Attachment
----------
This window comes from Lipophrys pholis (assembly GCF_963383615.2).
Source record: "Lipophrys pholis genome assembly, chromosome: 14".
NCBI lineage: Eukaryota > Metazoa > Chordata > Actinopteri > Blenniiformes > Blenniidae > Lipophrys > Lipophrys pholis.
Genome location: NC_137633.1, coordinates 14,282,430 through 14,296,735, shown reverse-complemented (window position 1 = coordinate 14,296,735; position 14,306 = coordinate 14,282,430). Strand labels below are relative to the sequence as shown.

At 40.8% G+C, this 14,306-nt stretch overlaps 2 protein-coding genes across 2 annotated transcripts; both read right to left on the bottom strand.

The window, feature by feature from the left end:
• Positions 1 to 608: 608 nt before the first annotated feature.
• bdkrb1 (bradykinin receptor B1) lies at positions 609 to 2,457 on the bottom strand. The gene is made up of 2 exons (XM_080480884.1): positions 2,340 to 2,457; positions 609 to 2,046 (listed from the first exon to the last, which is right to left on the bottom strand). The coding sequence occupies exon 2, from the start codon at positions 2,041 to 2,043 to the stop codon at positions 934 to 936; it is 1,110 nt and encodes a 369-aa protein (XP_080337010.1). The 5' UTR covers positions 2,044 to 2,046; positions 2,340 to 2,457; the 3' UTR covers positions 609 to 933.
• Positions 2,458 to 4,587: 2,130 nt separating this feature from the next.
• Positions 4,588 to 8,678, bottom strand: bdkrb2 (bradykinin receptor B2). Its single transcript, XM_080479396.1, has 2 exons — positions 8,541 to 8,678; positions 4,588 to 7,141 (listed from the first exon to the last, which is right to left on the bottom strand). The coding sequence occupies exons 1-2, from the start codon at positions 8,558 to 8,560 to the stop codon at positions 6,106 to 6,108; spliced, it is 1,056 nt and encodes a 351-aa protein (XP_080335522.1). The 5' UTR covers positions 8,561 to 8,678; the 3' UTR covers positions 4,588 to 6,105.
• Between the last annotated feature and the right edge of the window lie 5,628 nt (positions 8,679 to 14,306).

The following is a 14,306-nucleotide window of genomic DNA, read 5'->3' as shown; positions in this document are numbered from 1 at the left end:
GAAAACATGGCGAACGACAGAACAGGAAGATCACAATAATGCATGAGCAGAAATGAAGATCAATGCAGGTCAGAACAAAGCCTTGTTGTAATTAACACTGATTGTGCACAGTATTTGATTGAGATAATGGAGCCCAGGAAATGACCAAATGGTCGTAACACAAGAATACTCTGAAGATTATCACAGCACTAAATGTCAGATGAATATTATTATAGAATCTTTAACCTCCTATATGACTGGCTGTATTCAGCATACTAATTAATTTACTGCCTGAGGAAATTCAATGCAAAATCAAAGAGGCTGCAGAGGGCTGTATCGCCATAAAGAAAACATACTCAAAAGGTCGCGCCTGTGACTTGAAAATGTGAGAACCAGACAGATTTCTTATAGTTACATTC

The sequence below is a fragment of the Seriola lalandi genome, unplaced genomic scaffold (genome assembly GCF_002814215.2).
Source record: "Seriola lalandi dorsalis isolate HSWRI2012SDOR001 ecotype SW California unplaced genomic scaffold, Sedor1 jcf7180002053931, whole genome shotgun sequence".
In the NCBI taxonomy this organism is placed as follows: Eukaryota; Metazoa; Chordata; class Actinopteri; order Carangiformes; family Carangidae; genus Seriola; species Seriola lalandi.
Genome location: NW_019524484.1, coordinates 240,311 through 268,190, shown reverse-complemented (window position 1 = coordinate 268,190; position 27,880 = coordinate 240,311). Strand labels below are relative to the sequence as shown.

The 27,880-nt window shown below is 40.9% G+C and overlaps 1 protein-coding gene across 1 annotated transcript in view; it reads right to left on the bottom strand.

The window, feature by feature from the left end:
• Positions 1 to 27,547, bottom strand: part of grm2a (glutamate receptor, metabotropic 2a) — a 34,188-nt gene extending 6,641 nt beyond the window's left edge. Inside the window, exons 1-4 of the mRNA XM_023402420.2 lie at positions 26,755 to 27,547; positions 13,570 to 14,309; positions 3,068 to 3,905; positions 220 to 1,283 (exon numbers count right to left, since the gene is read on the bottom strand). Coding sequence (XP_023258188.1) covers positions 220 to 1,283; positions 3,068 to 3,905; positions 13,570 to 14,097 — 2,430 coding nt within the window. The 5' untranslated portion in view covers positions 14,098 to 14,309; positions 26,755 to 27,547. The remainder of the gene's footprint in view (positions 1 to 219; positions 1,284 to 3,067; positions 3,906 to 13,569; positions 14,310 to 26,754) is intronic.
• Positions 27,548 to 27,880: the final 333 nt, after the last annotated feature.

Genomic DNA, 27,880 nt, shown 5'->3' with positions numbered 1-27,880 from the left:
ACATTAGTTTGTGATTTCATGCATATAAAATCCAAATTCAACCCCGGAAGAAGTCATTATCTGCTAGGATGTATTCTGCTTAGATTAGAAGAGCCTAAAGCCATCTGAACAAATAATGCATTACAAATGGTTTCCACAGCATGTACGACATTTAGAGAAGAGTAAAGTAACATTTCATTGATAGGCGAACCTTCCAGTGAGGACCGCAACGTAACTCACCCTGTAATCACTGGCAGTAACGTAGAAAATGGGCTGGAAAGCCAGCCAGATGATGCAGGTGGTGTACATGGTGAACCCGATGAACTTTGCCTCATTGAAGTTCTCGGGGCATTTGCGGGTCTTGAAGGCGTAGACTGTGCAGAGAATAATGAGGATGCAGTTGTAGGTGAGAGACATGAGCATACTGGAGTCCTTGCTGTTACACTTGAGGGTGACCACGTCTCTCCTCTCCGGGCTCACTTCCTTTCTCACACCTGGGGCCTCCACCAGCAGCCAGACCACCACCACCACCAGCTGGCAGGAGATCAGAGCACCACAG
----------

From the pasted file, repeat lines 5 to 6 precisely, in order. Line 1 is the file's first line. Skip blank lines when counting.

At 40.8% G+C, this 14,306-nt stretch overlaps 2 protein-coding genes across 2 annotated transcripts; both read right to left on the bottom strand.

The window, feature by feature from the left end: